ketchup). And that doesn’t even include the things that contain a bit of
tomato. It was at this point that I realised that baked beans contain tomatoes.
Now I don’t eat loads of baked beans but sometimes the simple meal of beans on
toast just can’t be beaten, I think it has to be counted as one of life’s
little pleasures (small things and all that). But this got me thinking on how I
could create a tomoatoless baked bean recipe that myself and my housemate could
both enjoy. After a bit of interweb surfing I discovered that a traditional
Boston baked bean recipe is already tomatoless. And so I went about creating a
recipe based on this American classic (although I did deviate slightly from the
traditional recipe by adding some chorizo that needed to be used up, but I
think this helped to enhance the smoky flavour of this campfire classic)!
Also I cooked this recipe in a
slow cooker but it could just be cooked in a casserole dish in an oven at a low
temperature to achieve the same results.
Serves 4 hungry people
300g dried cannellini beans
150g streaky bacon
½ red onion
35g soft brown sugar
1 tablespoon English mustard
2 bay leaves
Soak the beans in water overnight
Chop the bacon and chorizo into
small chunks and finely dice the red onion.
Place half of the bacon, chorizo
and onion in the bottom of the slow cooker, drain the beans and put these on
top of the bacon mixture and then sprinkle the rest of the meat and onion on
Mix the molasses, mustard and
brown sugar together with 200ml of hot water and stir until the sugar has
dissolved and a thick syrupy liquid has formed. Pour this over the bean mix.
Depending on the size of your
slow cooker you will probably need to add more water to the mix to ensure the
beans are completely covered in liquid, so add more hot water as necessary.
Add the bay leaves and then put
the lid on the slow cooker, set to a medium heat and leave to slowly bubble
away for the next 8 hours.
After 8 hours give the mixture a
good stir. If the sauce seems a little runny at this point remove the lid from
the slow cooker and allow the mixture to reduce a little.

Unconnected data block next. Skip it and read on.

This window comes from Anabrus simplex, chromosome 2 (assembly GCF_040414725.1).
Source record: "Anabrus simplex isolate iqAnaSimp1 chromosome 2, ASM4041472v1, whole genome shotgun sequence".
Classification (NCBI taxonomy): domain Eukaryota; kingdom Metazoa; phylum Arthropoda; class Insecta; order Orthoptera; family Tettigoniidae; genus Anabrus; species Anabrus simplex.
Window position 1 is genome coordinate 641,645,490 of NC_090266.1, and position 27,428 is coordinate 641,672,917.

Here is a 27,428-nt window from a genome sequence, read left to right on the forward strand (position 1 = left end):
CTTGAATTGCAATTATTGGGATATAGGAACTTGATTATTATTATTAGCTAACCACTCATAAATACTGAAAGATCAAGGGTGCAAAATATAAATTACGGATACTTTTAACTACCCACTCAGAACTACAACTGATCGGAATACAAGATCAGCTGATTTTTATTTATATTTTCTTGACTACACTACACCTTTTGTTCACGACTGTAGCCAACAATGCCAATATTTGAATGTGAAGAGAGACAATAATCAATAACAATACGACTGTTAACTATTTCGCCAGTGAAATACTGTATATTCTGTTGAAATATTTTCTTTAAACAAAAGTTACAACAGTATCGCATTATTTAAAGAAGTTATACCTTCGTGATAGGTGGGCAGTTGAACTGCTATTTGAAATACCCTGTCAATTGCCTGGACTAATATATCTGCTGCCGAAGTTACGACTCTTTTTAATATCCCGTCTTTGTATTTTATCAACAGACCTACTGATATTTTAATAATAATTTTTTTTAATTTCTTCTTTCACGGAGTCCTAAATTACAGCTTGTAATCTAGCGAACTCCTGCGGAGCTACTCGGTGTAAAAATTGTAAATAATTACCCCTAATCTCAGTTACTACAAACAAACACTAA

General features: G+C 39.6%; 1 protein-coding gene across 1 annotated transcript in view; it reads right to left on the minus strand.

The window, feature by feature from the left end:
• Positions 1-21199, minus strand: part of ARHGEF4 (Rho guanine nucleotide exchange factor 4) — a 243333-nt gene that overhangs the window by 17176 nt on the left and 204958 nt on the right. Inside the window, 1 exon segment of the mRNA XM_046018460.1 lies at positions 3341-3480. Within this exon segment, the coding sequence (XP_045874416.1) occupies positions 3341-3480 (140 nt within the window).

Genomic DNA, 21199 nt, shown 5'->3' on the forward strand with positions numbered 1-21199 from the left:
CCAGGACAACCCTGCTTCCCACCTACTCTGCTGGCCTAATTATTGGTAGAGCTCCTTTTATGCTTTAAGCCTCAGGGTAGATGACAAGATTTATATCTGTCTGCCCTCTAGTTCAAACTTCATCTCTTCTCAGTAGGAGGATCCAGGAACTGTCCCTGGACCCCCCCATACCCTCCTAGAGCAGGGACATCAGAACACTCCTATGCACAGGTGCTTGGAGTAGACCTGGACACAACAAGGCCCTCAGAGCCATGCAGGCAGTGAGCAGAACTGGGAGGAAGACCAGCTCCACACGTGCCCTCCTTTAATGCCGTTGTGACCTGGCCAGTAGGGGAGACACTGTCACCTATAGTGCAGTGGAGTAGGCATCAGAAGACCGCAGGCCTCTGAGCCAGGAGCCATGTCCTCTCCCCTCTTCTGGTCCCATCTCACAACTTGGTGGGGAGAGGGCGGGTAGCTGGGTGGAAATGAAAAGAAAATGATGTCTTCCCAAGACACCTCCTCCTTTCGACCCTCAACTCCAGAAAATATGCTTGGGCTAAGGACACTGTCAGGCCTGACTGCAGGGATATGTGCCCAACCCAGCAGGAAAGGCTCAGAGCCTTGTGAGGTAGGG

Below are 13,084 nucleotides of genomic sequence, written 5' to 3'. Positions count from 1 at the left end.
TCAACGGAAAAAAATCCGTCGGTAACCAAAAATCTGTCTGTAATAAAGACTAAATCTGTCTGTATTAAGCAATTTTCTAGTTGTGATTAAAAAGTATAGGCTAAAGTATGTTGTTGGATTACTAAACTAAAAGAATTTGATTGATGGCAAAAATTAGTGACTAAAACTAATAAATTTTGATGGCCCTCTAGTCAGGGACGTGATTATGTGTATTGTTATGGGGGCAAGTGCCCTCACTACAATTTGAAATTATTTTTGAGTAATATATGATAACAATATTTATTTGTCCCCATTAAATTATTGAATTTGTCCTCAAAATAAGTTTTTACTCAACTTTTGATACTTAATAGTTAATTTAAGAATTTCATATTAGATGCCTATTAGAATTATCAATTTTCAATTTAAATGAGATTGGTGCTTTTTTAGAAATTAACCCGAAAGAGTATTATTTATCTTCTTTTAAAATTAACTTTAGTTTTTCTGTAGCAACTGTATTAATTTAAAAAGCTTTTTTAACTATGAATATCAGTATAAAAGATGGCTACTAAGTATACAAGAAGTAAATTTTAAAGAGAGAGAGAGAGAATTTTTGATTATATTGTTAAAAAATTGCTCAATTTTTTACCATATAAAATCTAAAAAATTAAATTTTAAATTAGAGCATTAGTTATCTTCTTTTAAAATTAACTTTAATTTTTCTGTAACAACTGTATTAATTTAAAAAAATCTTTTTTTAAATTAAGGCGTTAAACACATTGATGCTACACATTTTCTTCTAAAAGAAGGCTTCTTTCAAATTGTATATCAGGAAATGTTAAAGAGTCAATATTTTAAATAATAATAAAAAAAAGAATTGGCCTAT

Then serve simply on toast or as
a jacket potato filling.
Following up from my last 'foodie pen pal parcel post' I thought I would post the recipe that I made to send to
my pen pal Kathryn last month. I wanted to include something home made in my
parcel but wanted something that would survive a journey across the Irish Sea courtesy
of Royal Mail. Of course it had to be a recipe in keeping with my blog and have
something missing. Biscuits seemed the obvious choice for something that might survive
the trip and as a mad fan of a good old cup of tea I had been wanting to try
adding earl grey to a baked treat for a while. And so gluten free earl grey tea
biscuits seemed the obvious choice!
140g icing sugar
150g brown rice flour
75g potato flour
120g wheat-free flour blend
2 earl grey tea bags
½ vanilla pod
½ teaspoon cream of tartar
Pre-heat the oven to 190 deg C / 370 deg F
Beat the sugar and butter together until light and fluffy.
Add the egg and beat until well combined.
Add the flours, the contents of the 2 tea bags, the cream of
tartar and the seeds scrapped out of the vanilla pod and mix until combined.
Turn the mixture out onto a (gluten-free) floured surface
and roll into a log shape approximately
5cm in diameter (don’t worry if it still seems a little bit sticky and lose at
this stage), wrap in cling film and refrigerate for an hour.
After an hour remove from the fridge and using a sharp knife
slice the dough into 1cm thick discs.
Arrange the biscuits on a lined baking sheet leaving a small
gap between each and bake for 10-12 minutes until lightly golden in colour.
Allow to cool and enjoy…or as I did melt 50g of milk and
white chocolate in 2 small bowls in the microwave (I started zapping them for
30 seconds then for another 10 seconds as necessary to avoid over melting and
cooking the chocolate) then dip the biscuits into the melted chocolate,
transfer to a wire cooling rack and allow to set before tucking in!